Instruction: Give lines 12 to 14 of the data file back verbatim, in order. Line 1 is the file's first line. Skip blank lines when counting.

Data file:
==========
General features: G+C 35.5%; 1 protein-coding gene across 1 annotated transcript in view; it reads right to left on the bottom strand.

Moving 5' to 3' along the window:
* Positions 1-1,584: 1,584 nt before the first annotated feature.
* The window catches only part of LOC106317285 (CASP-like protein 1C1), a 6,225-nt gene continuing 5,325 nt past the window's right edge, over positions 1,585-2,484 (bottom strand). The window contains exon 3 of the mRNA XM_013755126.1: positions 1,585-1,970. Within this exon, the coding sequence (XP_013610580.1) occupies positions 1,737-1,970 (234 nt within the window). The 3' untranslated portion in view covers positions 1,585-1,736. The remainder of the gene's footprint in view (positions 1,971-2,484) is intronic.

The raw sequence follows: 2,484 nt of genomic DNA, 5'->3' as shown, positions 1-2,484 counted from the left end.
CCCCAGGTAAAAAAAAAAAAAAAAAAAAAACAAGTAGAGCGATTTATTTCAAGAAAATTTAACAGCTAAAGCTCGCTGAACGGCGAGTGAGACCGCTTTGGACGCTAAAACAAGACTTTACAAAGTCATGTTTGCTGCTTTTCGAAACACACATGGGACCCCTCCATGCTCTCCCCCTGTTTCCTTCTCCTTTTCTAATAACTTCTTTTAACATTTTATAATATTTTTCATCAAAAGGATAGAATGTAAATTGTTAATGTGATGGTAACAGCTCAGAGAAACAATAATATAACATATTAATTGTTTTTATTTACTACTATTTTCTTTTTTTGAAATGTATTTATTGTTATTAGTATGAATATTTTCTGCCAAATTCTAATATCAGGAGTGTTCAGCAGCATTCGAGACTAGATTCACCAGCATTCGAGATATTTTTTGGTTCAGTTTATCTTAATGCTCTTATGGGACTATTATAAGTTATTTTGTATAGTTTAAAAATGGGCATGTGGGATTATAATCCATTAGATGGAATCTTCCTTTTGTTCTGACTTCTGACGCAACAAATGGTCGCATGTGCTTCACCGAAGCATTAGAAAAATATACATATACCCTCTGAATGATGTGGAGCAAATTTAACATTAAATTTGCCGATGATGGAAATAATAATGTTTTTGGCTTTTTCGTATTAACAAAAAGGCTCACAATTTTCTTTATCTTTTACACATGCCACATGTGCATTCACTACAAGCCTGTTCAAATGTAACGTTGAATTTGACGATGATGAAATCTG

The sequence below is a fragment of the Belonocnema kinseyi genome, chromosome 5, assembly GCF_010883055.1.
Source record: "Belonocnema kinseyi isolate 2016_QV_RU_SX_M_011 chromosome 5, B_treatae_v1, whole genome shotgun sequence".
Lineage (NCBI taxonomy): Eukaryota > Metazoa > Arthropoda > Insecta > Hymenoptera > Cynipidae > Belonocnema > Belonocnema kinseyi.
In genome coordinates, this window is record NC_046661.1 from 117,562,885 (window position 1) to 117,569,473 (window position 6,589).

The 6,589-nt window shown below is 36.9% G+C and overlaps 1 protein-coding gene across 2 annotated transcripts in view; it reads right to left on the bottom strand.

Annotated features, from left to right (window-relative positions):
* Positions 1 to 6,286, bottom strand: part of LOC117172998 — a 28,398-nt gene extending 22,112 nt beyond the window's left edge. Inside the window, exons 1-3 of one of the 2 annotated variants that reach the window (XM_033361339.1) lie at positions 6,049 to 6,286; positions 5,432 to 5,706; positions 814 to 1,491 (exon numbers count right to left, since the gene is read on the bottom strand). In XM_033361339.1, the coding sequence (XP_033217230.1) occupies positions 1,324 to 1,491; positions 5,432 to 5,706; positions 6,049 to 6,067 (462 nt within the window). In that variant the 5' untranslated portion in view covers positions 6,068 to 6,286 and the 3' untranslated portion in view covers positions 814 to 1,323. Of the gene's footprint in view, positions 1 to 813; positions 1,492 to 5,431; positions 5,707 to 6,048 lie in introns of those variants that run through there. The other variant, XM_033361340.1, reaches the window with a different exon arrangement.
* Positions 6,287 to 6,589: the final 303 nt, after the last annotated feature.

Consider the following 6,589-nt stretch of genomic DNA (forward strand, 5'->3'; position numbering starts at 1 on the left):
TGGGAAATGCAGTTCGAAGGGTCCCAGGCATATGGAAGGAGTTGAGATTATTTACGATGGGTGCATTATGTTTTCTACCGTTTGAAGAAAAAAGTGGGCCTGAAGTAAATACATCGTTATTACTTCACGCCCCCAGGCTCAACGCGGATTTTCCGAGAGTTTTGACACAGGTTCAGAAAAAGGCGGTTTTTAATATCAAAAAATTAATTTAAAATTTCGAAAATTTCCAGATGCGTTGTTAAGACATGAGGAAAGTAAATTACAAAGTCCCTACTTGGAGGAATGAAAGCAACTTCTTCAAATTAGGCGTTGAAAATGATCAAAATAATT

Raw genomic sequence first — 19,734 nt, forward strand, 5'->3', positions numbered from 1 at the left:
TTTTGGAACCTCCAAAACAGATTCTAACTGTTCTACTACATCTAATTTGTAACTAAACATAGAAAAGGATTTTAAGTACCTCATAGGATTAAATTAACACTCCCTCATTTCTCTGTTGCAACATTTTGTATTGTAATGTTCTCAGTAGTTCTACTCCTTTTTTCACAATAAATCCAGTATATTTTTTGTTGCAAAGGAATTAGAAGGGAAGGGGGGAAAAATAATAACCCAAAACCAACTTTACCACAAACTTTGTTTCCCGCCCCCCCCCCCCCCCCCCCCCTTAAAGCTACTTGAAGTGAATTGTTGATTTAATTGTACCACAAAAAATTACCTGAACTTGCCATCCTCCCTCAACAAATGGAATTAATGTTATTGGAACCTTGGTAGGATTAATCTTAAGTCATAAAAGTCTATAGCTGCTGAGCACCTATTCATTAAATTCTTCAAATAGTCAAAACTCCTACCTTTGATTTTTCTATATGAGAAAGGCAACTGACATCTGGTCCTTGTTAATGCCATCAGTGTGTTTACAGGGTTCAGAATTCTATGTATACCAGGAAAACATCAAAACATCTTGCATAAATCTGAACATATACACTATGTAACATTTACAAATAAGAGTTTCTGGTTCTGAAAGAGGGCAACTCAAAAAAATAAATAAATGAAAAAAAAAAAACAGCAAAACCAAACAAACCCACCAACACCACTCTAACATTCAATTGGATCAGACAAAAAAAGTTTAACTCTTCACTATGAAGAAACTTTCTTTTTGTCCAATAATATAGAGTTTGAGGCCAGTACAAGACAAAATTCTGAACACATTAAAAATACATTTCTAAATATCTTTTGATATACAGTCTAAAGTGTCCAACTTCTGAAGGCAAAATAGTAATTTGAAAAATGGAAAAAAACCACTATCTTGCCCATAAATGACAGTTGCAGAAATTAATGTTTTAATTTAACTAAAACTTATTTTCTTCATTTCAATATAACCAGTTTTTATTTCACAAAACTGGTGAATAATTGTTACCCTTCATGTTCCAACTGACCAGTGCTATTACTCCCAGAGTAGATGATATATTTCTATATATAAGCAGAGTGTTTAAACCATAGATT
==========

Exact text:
Annotated features, from left to right (window-relative positions):
* Positions 1 to 6,286, bottom strand: part of LOC117172998 — a 28,398-nt gene extending 22,112 nt beyond the window's left edge. Inside the window, exons 1-3 of one of the 2 annotated variants that reach the window (XM_033361339.1) lie at positions 6,049 to 6,286; positions 5,432 to 5,706; positions 814 to 1,491 (exon numbers count right to left, since the gene is read on the bottom strand). In XM_033361339.1, the coding sequence (XP_033217230.1) occupies positions 1,324 to 1,491; positions 5,432 to 5,706; positions 6,049 to 6,067 (462 nt within the window). In that variant the 5' untranslated portion in view covers positions 6,068 to 6,286 and the 3' untranslated portion in view covers positions 814 to 1,323. Of the gene's footprint in view, positions 1 to 813; positions 1,492 to 5,431; positions 5,707 to 6,048 lie in introns of those variants that run through there. The other variant, XM_033361340.1, reaches the window with a different exon arrangement.
* Positions 6,287 to 6,589: the final 303 nt, after the last annotated feature.